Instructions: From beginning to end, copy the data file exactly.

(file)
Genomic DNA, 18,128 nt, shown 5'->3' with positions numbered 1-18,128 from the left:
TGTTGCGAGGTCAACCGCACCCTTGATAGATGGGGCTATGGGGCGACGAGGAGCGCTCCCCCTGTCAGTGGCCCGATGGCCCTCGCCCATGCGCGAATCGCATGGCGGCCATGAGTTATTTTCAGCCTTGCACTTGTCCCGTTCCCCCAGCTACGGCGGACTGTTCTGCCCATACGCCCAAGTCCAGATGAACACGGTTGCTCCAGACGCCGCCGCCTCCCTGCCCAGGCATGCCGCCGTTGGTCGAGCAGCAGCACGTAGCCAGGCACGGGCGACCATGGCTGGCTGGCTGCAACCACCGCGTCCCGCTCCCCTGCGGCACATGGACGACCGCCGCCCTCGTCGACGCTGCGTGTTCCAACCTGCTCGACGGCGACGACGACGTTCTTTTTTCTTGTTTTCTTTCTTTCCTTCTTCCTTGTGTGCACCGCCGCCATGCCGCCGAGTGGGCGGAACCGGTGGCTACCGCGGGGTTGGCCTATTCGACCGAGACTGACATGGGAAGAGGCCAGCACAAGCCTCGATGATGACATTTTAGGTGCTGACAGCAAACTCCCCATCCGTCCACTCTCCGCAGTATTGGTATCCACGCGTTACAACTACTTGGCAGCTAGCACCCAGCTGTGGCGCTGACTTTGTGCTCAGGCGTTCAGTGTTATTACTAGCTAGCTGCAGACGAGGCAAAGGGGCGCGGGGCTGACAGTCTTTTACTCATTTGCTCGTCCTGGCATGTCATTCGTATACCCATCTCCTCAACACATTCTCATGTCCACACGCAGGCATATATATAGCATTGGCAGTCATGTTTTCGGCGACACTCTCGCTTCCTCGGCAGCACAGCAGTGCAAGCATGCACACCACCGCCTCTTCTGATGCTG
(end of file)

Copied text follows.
Genomic DNA, 18,128 nt, shown 5'->3' with positions numbered 1-18,128 from the left:
TGTTGCGAGGTCAACCGCACCCTTGATAGATGGGGCTATGGGGCGACGAGGAGCGCTCCCCCTGTCAGTGGCCCGATGGCCCTCGCCCATGCGCGAATCGCATGGCGGCCATGAGTTATTTTCAGCCTTGCACTTGTCCCGTTCCCCCAGCTACGGCGGACTGTTCTGCCCATACGCCCAAGTCCAGATGAACACGGTTGCTCCAGACGCCGCCGCCTCCCTGCCCAGGCATGCCGCCGTTGGTCGAGCAGCAGCACGTAGCCAGGCACGGGCGACCATGGCTGGCTGGCTGCAACCACCGCGTCCCGCTCCCCTGCGGCACATGGACGACCGCCGCCCTCGTCGACGCTGCGTGTTCCAACCTGCTCGACGGCGACGACGACGTTCTTTTTTCTTGTTTTCTTTCTTTCCTTCTTCCTTGTGTGCACCGCCGCCATGCCGCCGAGTGGGCGGAACCGGTGGCTACCGCGGGGTTGGCCTATTCGACCGAGACTGACATGGGAAGAGGCCAGCACAAGCCTCGATGATGACATTTTAGGTGCTGACAGCAAACTCCCCATCCGTCCACTCTCCGCAGTATTGGTATCCACGCGTTACAACTACTTGGCAGCTAGCACCCAGCTGTGGCGCTGACTTTGTGCTCAGGCGTTCAGTGTTATTACTAGCTAGCTGCAGACGAGGCAAAGGGGCGCGGGGCTGACAGTCTTTTACTCATTTGCTCGTCCTGGCATGTCATTCGTATACCCATCTCCTCAACACATTCTCATGTCCACACGCAGGCATATATATAGCATTGGCAGTCATGTTTTCGGCGACACTCTCGCTTCCTCGGCAGCACAGCAGTGCAAGCATGCACACCACCGCCTCTTCTGATGCTG